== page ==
Back in late 2016, The Chancellor and I had heard a growing amount of buzz for indie film Moonlight. We’d always intended to see it at one point or another, but the holidays brought in a rush of cramming in movies with my in-laws. January and early February meant a lot of cramming, too. We saw Hidden Figures when it came out, and then we squeezed in a matinee of Fences on a weeknight (a rare treat when you are a teacher!), and then we found Moonlight playing at the cheap theater several miles away. We decided that since it was a second-run showing, we’d be the only ones in the theater and not have to worry about getting there early to nab good seats. Wrong. Since winning the Golden Globe for Best Drama, that low hum had turned to a loud buzz. That theater was packed with white people who were eager to see what the fuss was about. And while I can’t speak for other people, I can speak for myself: what an incredible film.
It’s rare that a film can be so heartbreaking but affirming, original, and surprising all at the same time. I think the last time a film surprised me this much was Darren Aronofsky’s 2010 Black Swan, which, in my opinion, was a far superior film to either the Pajiba favorite The Social Network (truly one of the smuggest films I’ve seen) or the Oscar winner The King’s Speech (truly delightful and feel-good fare, but not so innovative or artistic). As I fought back tears during the credits (and they were good tears, mind you), I noted that there was a line attributing the film’s story to a play In the Moonlight Black Boys Look Blue by Tarell Alvin McCraney. The minute we got home, I went to the library website to search.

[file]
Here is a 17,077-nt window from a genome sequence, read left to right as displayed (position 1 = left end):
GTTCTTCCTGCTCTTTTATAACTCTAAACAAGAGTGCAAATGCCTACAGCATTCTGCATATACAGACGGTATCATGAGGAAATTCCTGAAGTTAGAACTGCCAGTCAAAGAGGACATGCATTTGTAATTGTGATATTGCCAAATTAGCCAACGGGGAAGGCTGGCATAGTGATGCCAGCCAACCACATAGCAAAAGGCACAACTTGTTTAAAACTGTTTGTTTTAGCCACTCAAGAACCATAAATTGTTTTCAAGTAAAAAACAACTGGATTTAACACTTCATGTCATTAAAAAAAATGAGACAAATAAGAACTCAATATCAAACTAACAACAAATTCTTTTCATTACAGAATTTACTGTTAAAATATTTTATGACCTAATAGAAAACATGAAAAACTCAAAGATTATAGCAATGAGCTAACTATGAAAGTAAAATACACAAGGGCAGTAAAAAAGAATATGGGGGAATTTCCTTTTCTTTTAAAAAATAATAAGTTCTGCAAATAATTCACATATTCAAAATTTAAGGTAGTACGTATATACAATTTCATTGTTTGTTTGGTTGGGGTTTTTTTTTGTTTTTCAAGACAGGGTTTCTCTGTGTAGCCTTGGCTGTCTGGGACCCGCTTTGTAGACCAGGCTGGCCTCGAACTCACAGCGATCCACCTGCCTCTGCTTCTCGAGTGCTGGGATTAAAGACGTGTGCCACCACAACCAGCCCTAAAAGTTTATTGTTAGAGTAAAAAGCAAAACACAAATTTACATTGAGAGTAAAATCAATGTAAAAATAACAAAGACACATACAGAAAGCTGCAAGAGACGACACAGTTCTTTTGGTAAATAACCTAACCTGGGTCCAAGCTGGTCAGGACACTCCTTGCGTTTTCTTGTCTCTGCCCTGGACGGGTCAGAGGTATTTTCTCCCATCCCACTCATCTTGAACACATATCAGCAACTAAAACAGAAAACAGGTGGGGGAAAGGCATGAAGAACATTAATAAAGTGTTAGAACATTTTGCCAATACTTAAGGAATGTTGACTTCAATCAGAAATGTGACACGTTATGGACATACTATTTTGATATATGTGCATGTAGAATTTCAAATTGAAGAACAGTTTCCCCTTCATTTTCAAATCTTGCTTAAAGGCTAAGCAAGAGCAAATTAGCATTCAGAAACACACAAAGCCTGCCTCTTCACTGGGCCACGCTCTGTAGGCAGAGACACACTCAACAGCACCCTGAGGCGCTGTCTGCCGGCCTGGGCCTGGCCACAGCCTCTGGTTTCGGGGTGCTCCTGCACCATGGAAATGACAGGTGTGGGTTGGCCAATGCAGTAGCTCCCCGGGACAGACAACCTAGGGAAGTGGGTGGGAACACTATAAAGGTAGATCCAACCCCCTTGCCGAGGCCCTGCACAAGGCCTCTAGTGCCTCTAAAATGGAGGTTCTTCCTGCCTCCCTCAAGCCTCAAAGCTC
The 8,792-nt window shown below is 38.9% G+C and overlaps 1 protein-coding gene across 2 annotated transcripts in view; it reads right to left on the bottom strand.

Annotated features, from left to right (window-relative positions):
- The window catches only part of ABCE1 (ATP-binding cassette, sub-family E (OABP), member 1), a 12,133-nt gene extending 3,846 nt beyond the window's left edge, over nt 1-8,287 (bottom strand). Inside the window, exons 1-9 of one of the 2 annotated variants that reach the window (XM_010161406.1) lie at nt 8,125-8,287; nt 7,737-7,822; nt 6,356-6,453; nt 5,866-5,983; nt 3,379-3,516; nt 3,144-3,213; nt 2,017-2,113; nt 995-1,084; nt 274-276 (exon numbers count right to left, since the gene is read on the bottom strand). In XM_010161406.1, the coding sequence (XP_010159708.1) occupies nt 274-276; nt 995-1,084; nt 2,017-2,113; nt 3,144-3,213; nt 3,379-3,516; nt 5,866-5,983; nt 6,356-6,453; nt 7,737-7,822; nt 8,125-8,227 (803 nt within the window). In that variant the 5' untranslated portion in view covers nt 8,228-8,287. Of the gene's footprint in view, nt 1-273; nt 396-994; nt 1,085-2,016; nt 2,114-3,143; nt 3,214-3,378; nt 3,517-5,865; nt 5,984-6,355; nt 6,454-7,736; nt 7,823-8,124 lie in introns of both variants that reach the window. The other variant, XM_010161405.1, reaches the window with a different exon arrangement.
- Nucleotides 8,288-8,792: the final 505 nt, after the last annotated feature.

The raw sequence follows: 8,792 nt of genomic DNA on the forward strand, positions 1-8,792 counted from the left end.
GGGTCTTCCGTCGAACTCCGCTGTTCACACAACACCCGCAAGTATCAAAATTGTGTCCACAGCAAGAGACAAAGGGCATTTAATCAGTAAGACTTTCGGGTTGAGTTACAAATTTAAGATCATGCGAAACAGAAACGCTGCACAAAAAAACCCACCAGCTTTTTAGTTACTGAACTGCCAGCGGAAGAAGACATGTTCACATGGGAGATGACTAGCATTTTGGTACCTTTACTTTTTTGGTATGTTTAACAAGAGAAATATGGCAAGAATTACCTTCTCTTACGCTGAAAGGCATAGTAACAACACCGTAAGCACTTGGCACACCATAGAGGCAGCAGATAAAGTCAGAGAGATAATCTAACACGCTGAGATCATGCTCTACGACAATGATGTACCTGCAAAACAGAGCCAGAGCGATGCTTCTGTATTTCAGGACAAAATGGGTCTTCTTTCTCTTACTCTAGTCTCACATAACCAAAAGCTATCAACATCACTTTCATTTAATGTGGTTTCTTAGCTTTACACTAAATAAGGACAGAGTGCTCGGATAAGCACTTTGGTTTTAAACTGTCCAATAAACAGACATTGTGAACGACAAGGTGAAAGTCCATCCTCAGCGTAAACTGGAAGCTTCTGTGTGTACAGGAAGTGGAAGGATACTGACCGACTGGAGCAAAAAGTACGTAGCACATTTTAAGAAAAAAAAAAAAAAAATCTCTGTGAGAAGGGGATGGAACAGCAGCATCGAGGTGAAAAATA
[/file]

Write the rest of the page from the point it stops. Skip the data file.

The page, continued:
As Wikipedia informed me, the play had been written for a thesis project but was never formally performed. Instead, my library offered me a trio of plays written by McCraney and officially performed. The sequence is known as The Brother/Sister Plays and is separated into three separate plays: In the Red and Brown Water, The Brothers Size, and Marcus; Or the Secret of Sweet. I read all three in a gallop, and while I don’t typically include all sequels in an umbrella review, I’m going to do so here, because I think it’s almost impossible to talk about one without the other.
In the Red and Brown Water (Book 26 for me) focuses on Oya, a talented track runner with dreams of leaving her Louisiana town and becoming a star. Yet duty calls, and her mother’s health is declining. Oya sacrifices her dream to care for her mother, and at the same time languishes with love of Shango. Ogun Size falls in love with her, though she does not return that love. Ultimately, Shango runs away to war, and Oya is persuaded to try a relationship with Ogun instead, until her love for Shango and her own bodily secrets force a wedge greater than Ogun’s love.
I’ve read quite a few plays, and McCraney’s style is unusual. Instead of writing his stage directions in brackets, he has the characters speak them. It’s bizarre, and it threw me. I’ve never seen that, and I didn’t like it at first. Yet the more I read, the more I became accustomed to his unusual style and found a quiet lyricism in the way his characters spoke their actions. I think that seeing a play like this would be highly intriguing, because then your actors could interpret the stage-directions-as-dialogue any way they want.